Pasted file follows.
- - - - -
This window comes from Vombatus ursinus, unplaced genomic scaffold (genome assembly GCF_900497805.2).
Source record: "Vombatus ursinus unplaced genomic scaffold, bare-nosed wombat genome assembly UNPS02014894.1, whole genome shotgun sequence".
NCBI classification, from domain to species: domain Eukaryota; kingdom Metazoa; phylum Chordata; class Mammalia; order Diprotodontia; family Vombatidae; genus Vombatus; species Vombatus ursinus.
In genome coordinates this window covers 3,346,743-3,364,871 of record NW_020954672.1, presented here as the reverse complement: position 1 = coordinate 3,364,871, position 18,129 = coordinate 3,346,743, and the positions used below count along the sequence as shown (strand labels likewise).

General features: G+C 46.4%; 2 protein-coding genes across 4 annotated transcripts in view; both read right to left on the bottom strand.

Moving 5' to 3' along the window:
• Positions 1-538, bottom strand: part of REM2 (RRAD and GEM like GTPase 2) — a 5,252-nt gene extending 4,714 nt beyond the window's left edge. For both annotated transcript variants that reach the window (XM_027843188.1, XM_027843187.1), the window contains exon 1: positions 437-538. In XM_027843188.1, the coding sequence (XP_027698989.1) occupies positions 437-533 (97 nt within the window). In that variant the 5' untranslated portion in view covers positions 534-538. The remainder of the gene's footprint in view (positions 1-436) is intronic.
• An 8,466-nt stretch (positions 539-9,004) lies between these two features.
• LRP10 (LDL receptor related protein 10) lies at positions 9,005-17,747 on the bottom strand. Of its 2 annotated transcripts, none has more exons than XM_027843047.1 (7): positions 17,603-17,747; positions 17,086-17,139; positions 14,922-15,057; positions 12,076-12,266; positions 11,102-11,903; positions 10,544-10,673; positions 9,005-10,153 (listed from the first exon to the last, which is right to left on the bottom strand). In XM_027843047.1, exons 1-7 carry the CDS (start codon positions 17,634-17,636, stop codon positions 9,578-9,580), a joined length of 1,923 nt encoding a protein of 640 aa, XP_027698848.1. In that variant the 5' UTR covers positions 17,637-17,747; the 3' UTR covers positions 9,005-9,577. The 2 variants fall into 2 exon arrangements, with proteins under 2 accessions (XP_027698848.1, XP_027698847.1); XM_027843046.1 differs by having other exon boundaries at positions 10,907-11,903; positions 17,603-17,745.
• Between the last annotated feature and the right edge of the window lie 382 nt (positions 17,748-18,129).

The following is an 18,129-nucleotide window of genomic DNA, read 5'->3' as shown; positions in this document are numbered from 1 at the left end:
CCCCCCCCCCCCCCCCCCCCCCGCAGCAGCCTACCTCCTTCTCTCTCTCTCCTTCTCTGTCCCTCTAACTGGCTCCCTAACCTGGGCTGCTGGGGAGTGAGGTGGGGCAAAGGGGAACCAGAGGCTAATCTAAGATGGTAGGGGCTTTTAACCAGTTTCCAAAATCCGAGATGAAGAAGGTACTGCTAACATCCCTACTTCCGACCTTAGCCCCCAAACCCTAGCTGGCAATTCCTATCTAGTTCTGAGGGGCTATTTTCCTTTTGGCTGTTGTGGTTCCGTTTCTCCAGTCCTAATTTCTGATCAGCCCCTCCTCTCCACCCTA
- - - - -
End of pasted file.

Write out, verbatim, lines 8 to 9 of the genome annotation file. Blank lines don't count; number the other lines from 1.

• An 8,466-nt stretch (positions 539-9,004) lies between these two features.
• LRP10 (LDL receptor related protein 10) lies at positions 9,005-17,747 on the bottom strand. Of its 2 annotated transcripts, none has more exons than XM_027843047.1 (7): positions 17,603-17,747; positions 17,086-17,139; positions 14,922-15,057; positions 12,076-12,266; positions 11,102-11,903; positions 10,544-10,673; positions 9,005-10,153 (listed from the first exon to the last, which is right to left on the bottom strand). In XM_027843047.1, exons 1-7 carry the CDS (start codon positions 17,634-17,636, stop codon positions 9,578-9,580), a joined length of 1,923 nt encoding a protein of 640 aa, XP_027698848.1. In that variant the 5' UTR covers positions 17,637-17,747; the 3' UTR covers positions 9,005-9,577. The 2 variants fall into 2 exon arrangements, with proteins under 2 accessions (XP_027698848.1, XP_027698847.1); XM_027843046.1 differs by having other exon boundaries at positions 10,907-11,903; positions 17,603-17,745.